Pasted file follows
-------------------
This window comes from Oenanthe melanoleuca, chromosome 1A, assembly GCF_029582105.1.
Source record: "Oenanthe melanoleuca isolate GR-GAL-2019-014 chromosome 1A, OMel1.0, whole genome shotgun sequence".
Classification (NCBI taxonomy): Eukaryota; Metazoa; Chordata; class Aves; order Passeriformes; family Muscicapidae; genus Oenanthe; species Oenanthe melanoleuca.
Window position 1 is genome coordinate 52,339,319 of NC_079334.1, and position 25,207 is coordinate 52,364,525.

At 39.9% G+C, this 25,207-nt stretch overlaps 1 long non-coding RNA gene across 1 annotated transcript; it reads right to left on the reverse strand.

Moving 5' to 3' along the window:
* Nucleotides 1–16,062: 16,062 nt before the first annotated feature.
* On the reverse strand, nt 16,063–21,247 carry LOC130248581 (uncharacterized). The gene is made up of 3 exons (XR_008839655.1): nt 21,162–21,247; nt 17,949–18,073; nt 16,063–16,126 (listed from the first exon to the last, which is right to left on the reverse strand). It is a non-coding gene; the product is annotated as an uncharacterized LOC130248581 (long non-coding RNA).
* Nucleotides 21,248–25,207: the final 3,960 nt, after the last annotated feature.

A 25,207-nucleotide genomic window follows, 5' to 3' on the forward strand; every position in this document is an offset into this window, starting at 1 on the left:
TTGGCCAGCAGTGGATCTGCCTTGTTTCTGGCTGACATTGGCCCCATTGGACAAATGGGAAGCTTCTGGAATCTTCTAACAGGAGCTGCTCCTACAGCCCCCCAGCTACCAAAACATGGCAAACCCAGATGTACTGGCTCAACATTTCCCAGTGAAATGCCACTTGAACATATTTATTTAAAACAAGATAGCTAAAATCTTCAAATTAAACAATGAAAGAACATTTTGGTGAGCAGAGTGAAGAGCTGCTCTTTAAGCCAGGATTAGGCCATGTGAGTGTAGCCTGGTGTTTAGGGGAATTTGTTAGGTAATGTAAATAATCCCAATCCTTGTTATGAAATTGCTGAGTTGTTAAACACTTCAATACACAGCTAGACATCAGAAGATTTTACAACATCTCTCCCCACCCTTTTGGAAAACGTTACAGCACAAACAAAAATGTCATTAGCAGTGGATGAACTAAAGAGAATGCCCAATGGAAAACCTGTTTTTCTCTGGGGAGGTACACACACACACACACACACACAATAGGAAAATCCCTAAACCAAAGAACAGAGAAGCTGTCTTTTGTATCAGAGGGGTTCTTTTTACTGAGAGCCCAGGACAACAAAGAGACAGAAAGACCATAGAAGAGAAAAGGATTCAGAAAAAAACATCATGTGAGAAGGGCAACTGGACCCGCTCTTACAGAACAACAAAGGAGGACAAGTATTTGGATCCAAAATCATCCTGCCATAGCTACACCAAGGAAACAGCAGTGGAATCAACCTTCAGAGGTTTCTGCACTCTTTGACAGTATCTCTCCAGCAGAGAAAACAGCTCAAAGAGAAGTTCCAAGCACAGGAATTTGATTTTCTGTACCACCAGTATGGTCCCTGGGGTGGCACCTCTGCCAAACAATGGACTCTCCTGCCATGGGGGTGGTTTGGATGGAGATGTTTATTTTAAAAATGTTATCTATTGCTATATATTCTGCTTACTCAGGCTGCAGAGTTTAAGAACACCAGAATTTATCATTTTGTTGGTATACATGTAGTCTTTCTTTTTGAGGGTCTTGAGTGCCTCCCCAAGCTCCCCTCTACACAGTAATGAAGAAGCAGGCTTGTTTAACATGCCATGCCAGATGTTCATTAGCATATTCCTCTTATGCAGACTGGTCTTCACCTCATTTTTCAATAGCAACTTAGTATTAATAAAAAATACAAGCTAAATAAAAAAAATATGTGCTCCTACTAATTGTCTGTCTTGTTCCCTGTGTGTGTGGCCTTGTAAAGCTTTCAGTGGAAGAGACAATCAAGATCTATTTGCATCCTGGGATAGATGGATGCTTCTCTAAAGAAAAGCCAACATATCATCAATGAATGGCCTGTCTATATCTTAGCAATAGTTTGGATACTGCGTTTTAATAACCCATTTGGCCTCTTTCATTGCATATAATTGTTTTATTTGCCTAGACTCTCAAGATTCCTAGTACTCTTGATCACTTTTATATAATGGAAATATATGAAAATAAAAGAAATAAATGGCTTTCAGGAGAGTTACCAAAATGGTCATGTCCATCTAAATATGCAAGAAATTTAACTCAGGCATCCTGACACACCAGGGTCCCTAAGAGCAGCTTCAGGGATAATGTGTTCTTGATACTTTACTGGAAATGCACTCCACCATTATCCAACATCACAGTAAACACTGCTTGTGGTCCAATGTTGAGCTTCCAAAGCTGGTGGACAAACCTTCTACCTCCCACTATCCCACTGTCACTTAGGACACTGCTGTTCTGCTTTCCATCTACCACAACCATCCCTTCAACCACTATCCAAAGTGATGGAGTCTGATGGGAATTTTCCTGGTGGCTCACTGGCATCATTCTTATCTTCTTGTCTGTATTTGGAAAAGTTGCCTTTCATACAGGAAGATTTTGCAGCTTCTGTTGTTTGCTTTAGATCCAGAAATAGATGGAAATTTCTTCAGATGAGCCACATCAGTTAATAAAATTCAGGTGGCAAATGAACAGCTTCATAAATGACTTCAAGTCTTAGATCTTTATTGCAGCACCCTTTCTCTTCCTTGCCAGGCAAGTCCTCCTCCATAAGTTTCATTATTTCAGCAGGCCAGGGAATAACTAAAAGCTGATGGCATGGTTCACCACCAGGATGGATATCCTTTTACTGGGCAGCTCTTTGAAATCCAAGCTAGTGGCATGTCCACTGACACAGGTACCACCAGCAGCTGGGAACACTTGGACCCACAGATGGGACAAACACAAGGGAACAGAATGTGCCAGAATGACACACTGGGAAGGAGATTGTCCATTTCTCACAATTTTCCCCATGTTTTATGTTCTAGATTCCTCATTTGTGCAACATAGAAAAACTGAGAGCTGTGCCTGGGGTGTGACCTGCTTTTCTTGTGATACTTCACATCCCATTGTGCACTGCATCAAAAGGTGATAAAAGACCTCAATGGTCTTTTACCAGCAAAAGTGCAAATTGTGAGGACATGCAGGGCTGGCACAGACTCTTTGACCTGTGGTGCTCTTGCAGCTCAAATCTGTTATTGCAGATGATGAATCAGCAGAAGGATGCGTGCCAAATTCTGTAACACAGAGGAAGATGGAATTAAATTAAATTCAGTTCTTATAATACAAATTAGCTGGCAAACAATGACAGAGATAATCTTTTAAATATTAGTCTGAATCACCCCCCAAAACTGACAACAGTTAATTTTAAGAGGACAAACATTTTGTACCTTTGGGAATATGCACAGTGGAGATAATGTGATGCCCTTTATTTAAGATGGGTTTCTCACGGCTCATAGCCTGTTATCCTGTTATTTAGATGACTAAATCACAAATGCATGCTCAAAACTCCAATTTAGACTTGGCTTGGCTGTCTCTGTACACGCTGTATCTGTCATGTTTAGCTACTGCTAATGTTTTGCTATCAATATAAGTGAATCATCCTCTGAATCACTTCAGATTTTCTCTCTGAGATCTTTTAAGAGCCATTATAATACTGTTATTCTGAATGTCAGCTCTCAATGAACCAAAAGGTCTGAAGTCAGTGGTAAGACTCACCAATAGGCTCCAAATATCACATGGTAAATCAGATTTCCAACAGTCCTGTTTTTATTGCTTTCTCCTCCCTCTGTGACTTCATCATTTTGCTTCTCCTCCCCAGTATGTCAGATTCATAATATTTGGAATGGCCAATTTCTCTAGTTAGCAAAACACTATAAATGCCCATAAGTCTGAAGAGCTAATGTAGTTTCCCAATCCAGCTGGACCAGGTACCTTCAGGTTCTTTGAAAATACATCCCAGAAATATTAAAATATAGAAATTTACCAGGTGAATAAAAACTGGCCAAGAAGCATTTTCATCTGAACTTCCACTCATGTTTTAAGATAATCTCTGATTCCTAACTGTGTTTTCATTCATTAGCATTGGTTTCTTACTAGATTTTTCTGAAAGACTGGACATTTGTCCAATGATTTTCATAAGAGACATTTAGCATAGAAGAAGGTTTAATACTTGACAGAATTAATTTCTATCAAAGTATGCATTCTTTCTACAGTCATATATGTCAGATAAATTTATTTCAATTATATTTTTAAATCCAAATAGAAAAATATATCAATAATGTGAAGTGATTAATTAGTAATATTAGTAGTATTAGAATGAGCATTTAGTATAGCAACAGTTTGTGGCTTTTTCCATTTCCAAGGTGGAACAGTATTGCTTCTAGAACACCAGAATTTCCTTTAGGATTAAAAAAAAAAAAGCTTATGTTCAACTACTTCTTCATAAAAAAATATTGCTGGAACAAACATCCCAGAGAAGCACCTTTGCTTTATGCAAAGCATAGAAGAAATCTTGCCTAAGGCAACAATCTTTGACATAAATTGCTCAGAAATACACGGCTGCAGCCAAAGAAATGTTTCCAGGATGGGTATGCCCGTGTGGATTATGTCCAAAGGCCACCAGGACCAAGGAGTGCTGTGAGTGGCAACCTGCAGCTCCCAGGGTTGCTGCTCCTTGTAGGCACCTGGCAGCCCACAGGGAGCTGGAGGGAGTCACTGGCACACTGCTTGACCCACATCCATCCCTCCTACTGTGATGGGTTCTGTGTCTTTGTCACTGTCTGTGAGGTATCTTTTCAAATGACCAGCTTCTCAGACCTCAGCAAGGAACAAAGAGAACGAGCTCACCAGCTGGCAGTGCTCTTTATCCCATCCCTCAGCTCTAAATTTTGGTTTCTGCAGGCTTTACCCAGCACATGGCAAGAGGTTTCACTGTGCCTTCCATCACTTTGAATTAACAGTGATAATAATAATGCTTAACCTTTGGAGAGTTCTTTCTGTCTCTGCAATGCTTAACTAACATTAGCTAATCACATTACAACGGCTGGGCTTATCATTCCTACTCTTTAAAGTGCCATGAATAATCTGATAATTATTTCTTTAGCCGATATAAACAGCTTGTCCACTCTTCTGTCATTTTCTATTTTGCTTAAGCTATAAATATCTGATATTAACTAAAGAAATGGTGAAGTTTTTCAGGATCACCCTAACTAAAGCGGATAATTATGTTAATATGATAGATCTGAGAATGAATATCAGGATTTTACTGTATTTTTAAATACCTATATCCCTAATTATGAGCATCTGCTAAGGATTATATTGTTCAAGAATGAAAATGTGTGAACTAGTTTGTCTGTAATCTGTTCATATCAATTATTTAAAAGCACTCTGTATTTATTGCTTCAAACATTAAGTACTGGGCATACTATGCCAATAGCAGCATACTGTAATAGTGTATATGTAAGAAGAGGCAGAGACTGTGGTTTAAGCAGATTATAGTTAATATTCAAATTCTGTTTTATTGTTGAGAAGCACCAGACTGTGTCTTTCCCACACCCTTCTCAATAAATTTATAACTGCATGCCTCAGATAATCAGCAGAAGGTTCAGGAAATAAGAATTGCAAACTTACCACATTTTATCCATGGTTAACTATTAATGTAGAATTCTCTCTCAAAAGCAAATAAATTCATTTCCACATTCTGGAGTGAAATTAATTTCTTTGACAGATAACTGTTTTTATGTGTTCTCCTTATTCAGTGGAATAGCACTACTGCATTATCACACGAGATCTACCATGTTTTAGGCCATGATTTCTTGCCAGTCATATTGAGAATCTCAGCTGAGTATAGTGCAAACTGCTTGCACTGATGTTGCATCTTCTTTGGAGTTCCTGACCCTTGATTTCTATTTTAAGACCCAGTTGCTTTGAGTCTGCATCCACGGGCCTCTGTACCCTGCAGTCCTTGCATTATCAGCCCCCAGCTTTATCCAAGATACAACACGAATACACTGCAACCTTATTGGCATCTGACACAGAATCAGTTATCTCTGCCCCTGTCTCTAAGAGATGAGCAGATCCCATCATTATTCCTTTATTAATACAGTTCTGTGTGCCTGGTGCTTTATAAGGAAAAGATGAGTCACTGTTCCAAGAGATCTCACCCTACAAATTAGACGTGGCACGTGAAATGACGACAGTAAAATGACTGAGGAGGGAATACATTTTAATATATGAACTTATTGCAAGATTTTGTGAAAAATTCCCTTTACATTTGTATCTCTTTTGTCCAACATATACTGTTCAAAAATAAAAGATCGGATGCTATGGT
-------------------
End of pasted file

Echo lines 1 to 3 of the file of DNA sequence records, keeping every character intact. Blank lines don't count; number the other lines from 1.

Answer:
This window comes from Oenanthe melanoleuca, chromosome 1A, assembly GCF_029582105.1.
Source record: "Oenanthe melanoleuca isolate GR-GAL-2019-014 chromosome 1A, OMel1.0, whole genome shotgun sequence".
Classification (NCBI taxonomy): Eukaryota; Metazoa; Chordata; class Aves; order Passeriformes; family Muscicapidae; genus Oenanthe; species Oenanthe melanoleuca.